Kinnaird Head near Fraserburgh, built on an 16th Century castle, was the first lighthouse to be put into operation by the Commissioners of Northern Lights, and sustained the most powerful lamps of their time.
The lighthouse was constructed by Thomas Smith and his son in law Robert Stevenson, grandfather of author Robert Louis Stevenson, with a lantern set at a 120 feet above the sea on a corner of Kinnaird Head Castle.
Each oil-burning lamp was backed by a parabolic reflector and arranged in three horizontal lines to produce a powerful beam for seamen working some of the toughest waters in Europe.
Previously, coal fires had generally been used to guide sailors to safety.
Mr James Park, a ship’s master, was appointed “Keeper of the light” at 1/- per night, The appointment was made on condition he had another person with him at the lighthouse every night, who he was to instruct in cleaning the landterns and lighting the lamps.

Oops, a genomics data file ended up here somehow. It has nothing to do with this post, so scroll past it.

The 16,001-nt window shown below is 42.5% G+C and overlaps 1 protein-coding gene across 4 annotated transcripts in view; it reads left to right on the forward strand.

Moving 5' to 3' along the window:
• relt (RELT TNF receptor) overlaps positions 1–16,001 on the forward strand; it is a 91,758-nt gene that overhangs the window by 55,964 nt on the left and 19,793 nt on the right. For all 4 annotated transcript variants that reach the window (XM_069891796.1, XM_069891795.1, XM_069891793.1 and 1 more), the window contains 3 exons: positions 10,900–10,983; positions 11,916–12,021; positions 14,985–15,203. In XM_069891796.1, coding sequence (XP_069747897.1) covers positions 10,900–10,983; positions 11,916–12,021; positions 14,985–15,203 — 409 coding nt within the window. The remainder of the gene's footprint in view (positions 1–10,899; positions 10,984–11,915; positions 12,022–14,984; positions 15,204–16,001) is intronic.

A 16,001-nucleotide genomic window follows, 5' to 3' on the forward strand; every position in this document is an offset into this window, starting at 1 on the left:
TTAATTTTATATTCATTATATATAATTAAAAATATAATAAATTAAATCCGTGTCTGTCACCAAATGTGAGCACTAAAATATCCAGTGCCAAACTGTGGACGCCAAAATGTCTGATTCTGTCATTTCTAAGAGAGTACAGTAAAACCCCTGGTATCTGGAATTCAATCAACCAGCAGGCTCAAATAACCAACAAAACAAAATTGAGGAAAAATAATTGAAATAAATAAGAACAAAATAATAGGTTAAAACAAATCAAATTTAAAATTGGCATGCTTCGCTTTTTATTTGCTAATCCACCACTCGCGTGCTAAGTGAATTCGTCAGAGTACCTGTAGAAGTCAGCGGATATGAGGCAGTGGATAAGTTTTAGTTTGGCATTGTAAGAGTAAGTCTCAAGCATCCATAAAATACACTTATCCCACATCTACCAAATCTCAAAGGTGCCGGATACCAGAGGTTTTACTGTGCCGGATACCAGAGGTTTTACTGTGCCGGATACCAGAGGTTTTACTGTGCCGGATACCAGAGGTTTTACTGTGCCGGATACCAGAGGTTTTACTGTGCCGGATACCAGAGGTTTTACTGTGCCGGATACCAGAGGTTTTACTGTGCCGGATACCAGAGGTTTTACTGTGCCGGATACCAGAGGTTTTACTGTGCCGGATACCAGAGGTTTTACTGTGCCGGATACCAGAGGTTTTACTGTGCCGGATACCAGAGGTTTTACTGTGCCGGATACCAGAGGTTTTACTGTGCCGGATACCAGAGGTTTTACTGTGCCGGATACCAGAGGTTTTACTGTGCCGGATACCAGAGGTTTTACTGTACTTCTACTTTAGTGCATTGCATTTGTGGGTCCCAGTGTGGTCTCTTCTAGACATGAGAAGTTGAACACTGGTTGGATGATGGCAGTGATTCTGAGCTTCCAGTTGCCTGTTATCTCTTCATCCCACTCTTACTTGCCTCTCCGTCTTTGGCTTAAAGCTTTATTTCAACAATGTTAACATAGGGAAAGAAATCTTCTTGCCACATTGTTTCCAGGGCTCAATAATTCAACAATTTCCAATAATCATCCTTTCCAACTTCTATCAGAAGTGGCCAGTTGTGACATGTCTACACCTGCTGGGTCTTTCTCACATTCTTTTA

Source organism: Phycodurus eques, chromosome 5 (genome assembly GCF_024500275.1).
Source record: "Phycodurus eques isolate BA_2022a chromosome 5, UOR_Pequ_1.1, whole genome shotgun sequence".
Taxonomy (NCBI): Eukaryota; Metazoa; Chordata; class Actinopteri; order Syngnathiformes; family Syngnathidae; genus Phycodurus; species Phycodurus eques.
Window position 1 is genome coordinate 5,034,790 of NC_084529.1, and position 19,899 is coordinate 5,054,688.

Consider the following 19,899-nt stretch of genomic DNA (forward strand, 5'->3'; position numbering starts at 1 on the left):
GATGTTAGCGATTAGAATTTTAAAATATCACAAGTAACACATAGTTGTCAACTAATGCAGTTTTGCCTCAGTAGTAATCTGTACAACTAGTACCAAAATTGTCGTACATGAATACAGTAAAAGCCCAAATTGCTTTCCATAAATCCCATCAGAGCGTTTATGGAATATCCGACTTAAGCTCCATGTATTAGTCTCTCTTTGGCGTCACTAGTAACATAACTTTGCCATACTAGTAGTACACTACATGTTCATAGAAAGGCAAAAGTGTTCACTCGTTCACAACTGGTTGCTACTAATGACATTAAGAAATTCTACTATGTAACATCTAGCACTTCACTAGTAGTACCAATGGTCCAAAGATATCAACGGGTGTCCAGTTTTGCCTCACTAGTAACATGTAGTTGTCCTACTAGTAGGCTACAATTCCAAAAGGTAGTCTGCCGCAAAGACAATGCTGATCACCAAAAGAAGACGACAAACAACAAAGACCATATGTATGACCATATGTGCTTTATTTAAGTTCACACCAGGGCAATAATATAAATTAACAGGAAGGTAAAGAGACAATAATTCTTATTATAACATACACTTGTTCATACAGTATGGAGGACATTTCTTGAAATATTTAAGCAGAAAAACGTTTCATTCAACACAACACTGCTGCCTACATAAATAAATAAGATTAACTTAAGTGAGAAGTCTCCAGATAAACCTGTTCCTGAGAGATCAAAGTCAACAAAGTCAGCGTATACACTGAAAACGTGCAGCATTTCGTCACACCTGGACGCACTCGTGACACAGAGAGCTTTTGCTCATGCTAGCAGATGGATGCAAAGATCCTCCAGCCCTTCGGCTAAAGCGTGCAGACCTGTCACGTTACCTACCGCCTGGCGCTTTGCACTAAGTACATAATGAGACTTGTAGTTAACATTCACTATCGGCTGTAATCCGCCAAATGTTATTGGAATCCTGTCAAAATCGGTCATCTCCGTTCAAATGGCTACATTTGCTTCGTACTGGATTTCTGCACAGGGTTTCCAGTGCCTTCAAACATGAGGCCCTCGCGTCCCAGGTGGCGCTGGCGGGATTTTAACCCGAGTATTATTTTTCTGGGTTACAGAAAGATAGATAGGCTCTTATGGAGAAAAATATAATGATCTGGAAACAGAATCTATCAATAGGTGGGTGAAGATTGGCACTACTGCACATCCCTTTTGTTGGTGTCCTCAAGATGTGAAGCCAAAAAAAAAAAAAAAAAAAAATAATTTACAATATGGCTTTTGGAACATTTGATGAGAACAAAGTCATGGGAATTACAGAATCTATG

In clear weather according to Murdoch Downie’s New Pilot of 1791, the light could be seen 12 or 14 miles off.
Whale oil was brought to Kinnaird Head by Smith, a tin smith of Broughty Ferry, which was a major whaling port of the day.
In 1824, a new lighthouse tower was built within the original castle tower with Robert Stevenson building a new lantern and reflector array.
In 1929, another first was recorded for Kinnair Head when it took possession of a radio beacon.
During WWI, enemy bombers struck the lighthouse only once despite repeated, heavy bombardments on the surrounding area due to Fraserburgh’s ammunmition works
Records show that on 19 February 1941, two bombs from an aircraft exploded 50 yards from the Lighthouse Buildings. Damage incuded 41 panes of broken glass.